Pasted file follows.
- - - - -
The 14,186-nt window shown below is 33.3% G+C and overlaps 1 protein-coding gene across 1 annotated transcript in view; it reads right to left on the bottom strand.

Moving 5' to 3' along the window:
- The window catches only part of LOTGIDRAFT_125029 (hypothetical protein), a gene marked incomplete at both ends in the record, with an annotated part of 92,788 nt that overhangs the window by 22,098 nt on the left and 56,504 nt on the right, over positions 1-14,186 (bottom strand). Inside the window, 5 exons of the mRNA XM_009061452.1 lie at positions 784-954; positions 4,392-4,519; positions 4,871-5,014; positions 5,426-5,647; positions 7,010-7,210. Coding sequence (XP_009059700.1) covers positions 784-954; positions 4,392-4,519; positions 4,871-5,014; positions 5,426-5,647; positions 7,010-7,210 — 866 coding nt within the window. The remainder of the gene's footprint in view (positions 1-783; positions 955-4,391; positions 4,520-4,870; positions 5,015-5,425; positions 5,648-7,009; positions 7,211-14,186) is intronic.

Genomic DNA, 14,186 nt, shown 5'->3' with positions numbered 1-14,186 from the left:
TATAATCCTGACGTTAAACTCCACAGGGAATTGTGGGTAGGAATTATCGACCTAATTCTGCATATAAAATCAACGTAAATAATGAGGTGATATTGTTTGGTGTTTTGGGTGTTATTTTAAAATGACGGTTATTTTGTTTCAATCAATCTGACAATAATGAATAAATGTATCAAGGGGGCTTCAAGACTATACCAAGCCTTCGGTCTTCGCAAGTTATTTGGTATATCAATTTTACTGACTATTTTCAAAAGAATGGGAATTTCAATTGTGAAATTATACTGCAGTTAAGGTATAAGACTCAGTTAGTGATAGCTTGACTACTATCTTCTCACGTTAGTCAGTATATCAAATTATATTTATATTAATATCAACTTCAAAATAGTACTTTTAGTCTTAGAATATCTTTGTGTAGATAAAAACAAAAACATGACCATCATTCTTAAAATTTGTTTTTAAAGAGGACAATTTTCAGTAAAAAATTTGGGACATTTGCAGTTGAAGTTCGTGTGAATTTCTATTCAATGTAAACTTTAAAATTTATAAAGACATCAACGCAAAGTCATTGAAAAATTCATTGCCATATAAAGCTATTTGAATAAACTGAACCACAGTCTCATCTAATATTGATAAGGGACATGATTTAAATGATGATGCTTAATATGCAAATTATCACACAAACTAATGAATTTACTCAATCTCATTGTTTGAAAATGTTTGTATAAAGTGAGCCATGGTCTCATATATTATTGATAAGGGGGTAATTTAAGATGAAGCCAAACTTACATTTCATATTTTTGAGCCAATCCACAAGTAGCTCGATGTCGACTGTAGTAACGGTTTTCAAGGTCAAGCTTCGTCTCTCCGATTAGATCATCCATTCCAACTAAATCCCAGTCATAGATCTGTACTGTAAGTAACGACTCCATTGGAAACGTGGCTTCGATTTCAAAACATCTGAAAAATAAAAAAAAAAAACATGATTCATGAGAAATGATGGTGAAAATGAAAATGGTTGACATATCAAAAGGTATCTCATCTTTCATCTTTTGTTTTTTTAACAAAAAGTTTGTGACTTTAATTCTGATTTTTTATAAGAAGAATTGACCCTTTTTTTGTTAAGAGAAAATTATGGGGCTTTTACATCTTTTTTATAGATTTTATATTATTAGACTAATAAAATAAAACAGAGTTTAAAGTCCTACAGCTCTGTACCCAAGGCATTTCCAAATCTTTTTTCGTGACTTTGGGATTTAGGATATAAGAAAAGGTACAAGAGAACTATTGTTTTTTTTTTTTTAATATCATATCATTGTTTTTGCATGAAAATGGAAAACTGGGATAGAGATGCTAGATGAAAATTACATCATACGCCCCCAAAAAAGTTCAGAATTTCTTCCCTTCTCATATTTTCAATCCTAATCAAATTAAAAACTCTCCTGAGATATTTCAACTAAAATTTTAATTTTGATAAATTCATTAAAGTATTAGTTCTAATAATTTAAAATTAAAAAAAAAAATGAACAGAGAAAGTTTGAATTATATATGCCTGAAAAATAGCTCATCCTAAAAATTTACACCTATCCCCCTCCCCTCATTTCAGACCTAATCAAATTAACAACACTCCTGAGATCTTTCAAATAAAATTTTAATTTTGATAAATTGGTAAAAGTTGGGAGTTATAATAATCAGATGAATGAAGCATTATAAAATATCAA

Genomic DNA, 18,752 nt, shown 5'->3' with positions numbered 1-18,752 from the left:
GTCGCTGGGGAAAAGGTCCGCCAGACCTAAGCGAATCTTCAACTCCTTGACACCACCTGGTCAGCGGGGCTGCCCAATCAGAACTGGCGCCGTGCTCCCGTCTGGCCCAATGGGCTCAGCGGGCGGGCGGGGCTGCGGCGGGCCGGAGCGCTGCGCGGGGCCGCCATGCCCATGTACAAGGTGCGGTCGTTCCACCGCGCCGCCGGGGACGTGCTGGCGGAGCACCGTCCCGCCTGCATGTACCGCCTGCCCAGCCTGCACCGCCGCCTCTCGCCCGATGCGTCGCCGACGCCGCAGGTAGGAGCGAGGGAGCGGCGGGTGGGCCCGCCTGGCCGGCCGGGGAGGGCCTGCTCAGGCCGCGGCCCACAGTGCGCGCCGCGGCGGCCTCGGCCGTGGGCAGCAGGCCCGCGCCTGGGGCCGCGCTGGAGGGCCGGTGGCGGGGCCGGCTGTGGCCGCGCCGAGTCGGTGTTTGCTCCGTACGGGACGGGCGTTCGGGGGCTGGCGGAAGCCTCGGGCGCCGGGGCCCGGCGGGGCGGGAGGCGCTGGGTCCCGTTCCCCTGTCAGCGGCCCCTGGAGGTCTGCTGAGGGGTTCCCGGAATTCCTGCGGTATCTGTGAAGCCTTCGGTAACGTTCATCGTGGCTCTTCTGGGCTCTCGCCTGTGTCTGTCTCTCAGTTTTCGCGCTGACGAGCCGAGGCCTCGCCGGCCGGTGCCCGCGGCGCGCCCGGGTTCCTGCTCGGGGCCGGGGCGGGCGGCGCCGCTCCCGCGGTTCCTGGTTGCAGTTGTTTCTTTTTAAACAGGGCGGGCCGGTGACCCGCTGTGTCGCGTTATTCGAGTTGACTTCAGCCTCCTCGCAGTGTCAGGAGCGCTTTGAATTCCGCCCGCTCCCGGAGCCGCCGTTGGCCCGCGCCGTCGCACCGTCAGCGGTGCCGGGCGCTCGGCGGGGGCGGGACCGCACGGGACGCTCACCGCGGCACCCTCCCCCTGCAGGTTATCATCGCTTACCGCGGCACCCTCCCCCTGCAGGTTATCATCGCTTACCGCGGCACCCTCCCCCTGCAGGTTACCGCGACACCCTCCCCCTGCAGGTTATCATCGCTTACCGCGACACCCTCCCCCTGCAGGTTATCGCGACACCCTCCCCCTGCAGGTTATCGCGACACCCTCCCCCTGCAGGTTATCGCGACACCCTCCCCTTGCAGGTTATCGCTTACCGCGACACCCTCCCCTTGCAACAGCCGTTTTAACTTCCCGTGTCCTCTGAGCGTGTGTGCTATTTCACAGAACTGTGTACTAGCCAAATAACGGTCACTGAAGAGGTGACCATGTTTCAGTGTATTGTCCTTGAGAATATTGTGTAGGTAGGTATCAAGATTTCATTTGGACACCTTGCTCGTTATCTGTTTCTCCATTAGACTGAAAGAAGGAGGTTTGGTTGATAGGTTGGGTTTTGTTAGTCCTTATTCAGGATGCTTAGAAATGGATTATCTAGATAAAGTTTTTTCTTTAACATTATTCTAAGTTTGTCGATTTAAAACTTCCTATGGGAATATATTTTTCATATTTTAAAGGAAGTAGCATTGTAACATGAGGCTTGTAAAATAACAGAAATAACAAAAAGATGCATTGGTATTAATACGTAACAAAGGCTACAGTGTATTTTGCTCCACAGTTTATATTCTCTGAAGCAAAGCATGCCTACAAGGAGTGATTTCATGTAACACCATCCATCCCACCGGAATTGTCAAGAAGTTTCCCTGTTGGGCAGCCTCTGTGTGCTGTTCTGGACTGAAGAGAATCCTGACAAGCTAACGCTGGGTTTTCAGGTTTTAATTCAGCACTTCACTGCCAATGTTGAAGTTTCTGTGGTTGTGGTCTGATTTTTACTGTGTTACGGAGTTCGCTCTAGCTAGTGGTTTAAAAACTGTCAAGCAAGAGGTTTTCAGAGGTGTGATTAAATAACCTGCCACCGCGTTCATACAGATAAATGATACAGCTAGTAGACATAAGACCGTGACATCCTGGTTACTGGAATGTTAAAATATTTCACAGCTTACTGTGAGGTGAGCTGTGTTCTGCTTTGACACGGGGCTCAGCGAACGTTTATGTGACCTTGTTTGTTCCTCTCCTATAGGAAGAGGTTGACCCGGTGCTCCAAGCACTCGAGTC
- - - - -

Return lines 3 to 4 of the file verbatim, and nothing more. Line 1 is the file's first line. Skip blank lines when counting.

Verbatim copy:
- The window catches only part of LOTGIDRAFT_125029 (hypothetical protein), a gene marked incomplete at both ends in the record, with an annotated part of 92,788 nt that overhangs the window by 22,098 nt on the left and 56,504 nt on the right, over positions 1-14,186 (bottom strand). Inside the window, 5 exons of the mRNA XM_009061452.1 lie at positions 784-954; positions 4,392-4,519; positions 4,871-5,014; positions 5,426-5,647; positions 7,010-7,210. Coding sequence (XP_009059700.1) covers positions 784-954; positions 4,392-4,519; positions 4,871-5,014; positions 5,426-5,647; positions 7,010-7,210 — 866 coding nt within the window. The remainder of the gene's footprint in view (positions 1-783; positions 955-4,391; positions 4,520-4,870; positions 5,015-5,425; positions 5,648-7,009; positions 7,211-14,186) is intronic.

Genomic DNA, 14,186 nt, shown 5'->3' with positions numbered 1-14,186 from the left: